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Black, White and the Cornrow In Between

Sensory Integration and the Internationally Adopted Child

Bonding & Attachment Post-Adoption

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  Written by Barbara Elleman, on 01 Jan 2006

Have you ever wondered why the fast, spinning rides that you repeatedly enjoyed as a child,

Have you ever wondered why the fast, spinning rides that you repeatedly enjoyed as a child, now make your head spin and your stomach turn? As we mature, our brain’s ability to organize and interpret information from our senses (touch, taste, and smell, movement, sight, sound and body awareness) improves. This is a process called sensory integration. For most children, sensory integration occurs automatically. These children naturally seek out the sensory information they need to grow and mature. Some children do not. Some children experience dysfunction of sensory integration.

Children, who have been adopted internationally, particularly from an orphanage, may be at risk for dysfunction of sensory integration. This may be due to early environmental circumstances, prenatal or medical factors that predispose a child to altered sensory input during the first year of life. A large amount of sensory integration occurs during the first year of life. The integration of simple sensory information becomes the basis for more complex tasks as a child develops. For example, an infant integrates information from vision, touch, and body awareness to locate and reach for a brightly colored toy held above her. Sensory information comes to the brain as input from sights, sounds, taste, smell, touch, movement and body position.

The touch (tactile) system is highly responsive during the first years of life. It allows us to determine if we are being touched and to locate that touch (such as when a fly lands on our leg). The tactile system also provides us with the ability to react when the touch input is harmful (such as a hot or sharp surface). When a touch sensation is provided, our brain registers the sensation and determines a reaction (such as withdrawing a hand from hot water or swatting away a fly).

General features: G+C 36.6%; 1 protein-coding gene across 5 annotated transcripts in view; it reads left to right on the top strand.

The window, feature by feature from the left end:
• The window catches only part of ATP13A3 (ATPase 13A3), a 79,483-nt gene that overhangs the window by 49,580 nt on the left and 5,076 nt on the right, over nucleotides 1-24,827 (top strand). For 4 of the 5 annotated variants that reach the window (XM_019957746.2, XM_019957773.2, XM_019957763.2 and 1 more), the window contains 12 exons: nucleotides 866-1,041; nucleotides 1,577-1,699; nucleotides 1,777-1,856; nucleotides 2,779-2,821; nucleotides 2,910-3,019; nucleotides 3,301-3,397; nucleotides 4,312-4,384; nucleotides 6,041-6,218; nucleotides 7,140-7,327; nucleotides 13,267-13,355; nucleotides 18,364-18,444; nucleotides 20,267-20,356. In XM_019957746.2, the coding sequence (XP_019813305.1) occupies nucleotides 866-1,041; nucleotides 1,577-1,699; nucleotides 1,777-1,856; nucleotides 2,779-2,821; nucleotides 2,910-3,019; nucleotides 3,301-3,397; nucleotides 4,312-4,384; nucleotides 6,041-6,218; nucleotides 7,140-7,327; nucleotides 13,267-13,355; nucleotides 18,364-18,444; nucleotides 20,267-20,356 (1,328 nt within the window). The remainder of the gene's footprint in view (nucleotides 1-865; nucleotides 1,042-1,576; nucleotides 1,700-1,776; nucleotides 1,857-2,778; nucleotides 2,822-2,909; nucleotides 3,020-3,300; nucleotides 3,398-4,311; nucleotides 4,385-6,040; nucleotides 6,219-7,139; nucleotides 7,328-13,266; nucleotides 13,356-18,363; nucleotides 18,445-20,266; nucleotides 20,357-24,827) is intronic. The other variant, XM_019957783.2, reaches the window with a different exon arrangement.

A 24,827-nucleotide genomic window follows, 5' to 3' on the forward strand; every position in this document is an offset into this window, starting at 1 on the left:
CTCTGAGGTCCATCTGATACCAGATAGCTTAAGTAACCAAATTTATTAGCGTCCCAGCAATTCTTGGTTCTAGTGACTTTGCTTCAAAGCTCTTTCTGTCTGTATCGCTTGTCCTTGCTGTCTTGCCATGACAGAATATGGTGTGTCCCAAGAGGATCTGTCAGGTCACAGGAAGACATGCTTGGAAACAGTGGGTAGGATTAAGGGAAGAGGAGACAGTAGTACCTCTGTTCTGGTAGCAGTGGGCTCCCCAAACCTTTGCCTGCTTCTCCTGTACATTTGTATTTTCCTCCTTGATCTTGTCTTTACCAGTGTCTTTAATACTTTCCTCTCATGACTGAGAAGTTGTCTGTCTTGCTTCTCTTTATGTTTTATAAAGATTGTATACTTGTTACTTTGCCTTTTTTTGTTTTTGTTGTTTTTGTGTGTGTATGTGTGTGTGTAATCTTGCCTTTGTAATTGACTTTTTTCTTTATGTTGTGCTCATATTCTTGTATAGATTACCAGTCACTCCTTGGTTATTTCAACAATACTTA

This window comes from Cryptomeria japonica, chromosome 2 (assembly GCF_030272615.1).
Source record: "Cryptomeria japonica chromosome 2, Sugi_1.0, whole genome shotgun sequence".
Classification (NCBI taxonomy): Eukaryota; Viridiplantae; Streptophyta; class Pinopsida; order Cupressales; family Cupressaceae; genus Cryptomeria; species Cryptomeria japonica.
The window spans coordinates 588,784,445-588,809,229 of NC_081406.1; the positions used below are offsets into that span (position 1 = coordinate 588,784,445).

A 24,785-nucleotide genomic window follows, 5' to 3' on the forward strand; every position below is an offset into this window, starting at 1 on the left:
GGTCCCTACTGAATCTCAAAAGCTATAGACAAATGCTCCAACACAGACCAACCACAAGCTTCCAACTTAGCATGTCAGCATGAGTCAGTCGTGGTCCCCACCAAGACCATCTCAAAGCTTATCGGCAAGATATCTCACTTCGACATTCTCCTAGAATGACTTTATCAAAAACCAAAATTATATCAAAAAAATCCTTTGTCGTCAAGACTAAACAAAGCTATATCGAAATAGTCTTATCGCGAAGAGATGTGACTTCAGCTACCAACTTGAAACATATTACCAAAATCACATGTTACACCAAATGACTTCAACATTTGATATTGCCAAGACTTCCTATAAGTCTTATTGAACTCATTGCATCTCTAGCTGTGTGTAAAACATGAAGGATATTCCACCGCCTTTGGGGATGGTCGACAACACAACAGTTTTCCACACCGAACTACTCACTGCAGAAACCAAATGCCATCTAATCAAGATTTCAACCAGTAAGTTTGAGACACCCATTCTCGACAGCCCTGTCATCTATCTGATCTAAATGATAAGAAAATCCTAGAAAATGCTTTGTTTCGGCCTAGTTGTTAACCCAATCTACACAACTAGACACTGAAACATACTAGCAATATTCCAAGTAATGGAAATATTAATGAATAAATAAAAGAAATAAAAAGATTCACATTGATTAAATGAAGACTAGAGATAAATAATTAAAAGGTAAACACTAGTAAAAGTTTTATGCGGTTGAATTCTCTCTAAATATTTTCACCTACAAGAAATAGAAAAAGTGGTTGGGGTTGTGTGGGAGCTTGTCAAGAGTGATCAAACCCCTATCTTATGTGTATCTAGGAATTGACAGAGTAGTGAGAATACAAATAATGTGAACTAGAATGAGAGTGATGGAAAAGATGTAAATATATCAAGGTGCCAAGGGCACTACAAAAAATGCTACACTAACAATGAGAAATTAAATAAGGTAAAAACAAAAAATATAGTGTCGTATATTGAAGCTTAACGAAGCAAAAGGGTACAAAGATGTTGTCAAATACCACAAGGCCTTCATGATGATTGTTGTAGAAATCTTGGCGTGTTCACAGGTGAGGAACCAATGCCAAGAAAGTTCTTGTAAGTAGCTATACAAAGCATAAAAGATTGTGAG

The movement (vestibular) system is also highly responsive during the first years of life. It informs our brain about the direction and position we are holding / moving in space and provides the foundation for coordination, balance, eye movements and posture.

Proprioception is the term used for the sense of body position. It provides information about the position of our body in space. It allows us to perform tasks such as turning on a light switch in the middle of the night.

Dysfunction of sensory integration occurs when sensory integration does not develop as efficiently as it should. It may result in problems with learning, behavior, or development.

Older children with Dysfunction of Sensory Integration usually exhibit more than one of the following symptoms:

Over or under reactive to touch movement, sights, sounds, food textures/tastes

Easily distracted

Unusually high or low activity level

Clumsiness or difficulty with coordination

Difficulty making transitions or accepting change in routine

Inability to unwind or calm self

Poor self concept

Difficulty with academic achievement

Social and or emotional problems

Speech, language or motor delays

Younger children with dysfunction of Sensory Integration usually exhibit more than one of the following symptoms:

Poor muscle tone

Slow ability to achieve developmental milestones